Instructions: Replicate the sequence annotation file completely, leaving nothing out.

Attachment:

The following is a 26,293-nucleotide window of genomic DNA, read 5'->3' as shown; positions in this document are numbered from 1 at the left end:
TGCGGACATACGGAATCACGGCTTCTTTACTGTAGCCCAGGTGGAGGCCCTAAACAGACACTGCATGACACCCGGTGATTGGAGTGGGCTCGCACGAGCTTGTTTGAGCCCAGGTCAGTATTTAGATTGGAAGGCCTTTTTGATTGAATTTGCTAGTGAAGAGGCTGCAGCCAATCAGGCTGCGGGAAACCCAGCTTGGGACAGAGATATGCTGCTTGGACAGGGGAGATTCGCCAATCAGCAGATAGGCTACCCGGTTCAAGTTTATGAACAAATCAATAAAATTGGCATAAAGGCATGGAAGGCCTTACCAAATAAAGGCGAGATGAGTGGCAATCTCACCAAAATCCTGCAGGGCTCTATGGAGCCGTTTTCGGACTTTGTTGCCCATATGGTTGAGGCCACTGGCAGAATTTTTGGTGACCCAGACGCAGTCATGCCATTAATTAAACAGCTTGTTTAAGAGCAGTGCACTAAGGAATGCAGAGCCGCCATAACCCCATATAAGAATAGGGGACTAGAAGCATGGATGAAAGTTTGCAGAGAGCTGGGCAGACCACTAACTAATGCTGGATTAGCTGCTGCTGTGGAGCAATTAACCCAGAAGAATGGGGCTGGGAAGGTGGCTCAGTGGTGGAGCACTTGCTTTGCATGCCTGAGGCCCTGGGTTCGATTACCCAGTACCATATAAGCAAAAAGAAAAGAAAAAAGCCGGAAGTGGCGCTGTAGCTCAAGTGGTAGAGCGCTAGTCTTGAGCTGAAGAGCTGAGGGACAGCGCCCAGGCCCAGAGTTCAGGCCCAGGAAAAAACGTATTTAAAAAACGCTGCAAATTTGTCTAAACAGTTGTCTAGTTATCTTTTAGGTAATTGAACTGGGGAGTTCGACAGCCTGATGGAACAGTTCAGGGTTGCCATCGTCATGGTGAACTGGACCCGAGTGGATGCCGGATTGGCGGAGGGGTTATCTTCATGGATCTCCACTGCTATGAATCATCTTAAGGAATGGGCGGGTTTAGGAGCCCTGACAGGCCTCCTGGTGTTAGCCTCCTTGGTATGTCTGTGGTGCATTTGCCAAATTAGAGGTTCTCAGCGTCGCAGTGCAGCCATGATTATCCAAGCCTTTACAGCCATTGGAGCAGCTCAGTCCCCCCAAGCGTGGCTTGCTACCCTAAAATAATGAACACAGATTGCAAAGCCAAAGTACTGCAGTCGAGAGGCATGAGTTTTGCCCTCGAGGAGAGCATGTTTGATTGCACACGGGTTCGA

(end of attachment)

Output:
The following is a 26,293-nucleotide window of genomic DNA, read 5'->3' as shown; positions in this document are numbered from 1 at the left end:
TGCGGACATACGGAATCACGGCTTCTTTACTGTAGCCCAGGTGGAGGCCCTAAACAGACACTGCATGACACCCGGTGATTGGAGTGGGCTCGCACGAGCTTGTTTGAGCCCAGGTCAGTATTTAGATTGGAAGGCCTTTTTGATTGAATTTGCTAGTGAAGAGGCTGCAGCCAATCAGGCTGCGGGAAACCCAGCTTGGGACAGAGATATGCTGCTTGGACAGGGGAGATTCGCCAATCAGCAGATAGGCTACCCGGTTCAAGTTTATGAACAAATCAATAAAATTGGCATAAAGGCATGGAAGGCCTTACCAAATAAAGGCGAGATGAGTGGCAATCTCACCAAAATCCTGCAGGGCTCTATGGAGCCGTTTTCGGACTTTGTTGCCCATATGGTTGAGGCCACTGGCAGAATTTTTGGTGACCCAGACGCAGTCATGCCATTAATTAAACAGCTTGTTTAAGAGCAGTGCACTAAGGAATGCAGAGCCGCCATAACCCCATATAAGAATAGGGGACTAGAAGCATGGATGAAAGTTTGCAGAGAGCTGGGCAGACCACTAACTAATGCTGGATTAGCTGCTGCTGTGGAGCAATTAACCCAGAAGAATGGGGCTGGGAAGGTGGCTCAGTGGTGGAGCACTTGCTTTGCATGCCTGAGGCCCTGGGTTCGATTACCCAGTACCATATAAGCAAAAAGAAAAGAAAAAAGCCGGAAGTGGCGCTGTAGCTCAAGTGGTAGAGCGCTAGTCTTGAGCTGAAGAGCTGAGGGACAGCGCCCAGGCCCAGAGTTCAGGCCCAGGAAAAAACGTATTTAAAAAACGCTGCAAATTTGTCTAAACAGTTGTCTAGTTATCTTTTAGGTAATTGAACTGGGGAGTTCGACAGCCTGATGGAACAGTTCAGGGTTGCCATCGTCATGGTGAACTGGACCCGAGTGGATGCCGGATTGGCGGAGGGGTTATCTTCATGGATCTCCACTGCTATGAATCATCTTAAGGAATGGGCGGGTTTAGGAGCCCTGACAGGCCTCCTGGTGTTAGCCTCCTTGGTATGTCTGTGGTGCATTTGCCAAATTAGAGGTTCTCAGCGTCGCAGTGCAGCCATGATTATCCAAGCCTTTACAGCCATTGGAGCAGCTCAGTCCCCCCAAGCGTGGCTTGCTACCCTAAAATAATGAACACAGATTGCAAAGCCAAAGTACTGCAGTCGAGAGGCATGAGTTTTGCCCTCGAGGAGAGCATGTTTGATTGCACACGGGTTCGA